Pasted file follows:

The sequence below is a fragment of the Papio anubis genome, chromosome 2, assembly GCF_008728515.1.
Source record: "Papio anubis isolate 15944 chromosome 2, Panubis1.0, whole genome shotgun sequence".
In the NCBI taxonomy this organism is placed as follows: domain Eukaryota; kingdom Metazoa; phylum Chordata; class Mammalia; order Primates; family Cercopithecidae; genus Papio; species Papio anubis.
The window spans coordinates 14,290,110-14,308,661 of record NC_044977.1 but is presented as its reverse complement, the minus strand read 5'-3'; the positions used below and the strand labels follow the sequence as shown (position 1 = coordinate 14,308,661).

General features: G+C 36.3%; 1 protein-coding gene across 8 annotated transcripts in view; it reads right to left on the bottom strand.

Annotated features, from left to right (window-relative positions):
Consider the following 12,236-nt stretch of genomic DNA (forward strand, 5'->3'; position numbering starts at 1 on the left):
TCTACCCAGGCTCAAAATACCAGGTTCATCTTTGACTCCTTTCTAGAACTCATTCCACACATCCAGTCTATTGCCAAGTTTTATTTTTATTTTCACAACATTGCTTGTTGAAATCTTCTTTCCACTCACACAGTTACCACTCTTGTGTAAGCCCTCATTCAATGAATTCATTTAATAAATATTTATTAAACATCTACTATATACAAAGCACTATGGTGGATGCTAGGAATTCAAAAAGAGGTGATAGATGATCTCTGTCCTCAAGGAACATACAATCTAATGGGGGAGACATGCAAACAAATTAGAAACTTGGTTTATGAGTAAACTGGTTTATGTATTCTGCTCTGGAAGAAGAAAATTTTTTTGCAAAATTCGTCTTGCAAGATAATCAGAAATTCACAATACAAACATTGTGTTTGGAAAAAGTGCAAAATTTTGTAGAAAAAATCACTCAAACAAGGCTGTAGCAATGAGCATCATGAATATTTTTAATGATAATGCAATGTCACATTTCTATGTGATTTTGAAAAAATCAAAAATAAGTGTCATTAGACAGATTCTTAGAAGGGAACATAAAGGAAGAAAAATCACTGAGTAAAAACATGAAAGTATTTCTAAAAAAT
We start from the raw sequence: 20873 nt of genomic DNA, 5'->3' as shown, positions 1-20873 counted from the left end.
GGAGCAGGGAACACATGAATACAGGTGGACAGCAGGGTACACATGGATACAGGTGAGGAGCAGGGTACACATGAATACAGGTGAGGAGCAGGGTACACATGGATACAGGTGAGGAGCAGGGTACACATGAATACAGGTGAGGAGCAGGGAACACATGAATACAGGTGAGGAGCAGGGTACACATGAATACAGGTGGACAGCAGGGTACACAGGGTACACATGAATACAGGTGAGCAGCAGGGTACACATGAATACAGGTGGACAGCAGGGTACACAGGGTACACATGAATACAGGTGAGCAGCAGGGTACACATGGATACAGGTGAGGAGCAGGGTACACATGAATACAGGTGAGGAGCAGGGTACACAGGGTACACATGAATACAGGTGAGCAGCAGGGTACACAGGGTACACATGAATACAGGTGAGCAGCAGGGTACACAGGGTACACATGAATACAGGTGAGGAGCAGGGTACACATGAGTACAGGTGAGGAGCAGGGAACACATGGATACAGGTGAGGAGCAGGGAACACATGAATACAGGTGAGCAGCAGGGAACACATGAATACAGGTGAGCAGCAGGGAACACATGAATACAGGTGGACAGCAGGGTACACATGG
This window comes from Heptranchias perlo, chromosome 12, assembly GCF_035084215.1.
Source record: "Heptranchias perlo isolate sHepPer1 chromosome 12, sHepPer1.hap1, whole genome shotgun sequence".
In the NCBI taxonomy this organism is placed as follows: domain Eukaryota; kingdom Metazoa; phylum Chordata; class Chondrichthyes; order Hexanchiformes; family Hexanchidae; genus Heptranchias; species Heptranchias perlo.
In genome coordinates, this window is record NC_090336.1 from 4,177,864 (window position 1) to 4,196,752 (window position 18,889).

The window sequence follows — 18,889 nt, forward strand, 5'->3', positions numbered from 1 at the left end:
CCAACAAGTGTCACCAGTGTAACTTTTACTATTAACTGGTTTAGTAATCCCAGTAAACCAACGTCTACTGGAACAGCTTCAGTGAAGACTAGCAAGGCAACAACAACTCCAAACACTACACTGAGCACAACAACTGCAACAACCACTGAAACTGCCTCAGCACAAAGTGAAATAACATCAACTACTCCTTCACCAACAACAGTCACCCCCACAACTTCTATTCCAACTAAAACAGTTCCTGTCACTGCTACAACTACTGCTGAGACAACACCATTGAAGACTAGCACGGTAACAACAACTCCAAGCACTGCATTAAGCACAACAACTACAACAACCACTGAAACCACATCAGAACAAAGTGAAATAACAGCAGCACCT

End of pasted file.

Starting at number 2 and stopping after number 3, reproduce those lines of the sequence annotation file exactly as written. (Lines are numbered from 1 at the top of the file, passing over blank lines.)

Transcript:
Source record: "Papio anubis isolate 15944 chromosome 2, Panubis1.0, whole genome shotgun sequence".
In the NCBI taxonomy this organism is placed as follows: domain Eukaryota; kingdom Metazoa; phylum Chordata; class Mammalia; order Primates; family Cercopithecidae; genus Papio; species Papio anubis.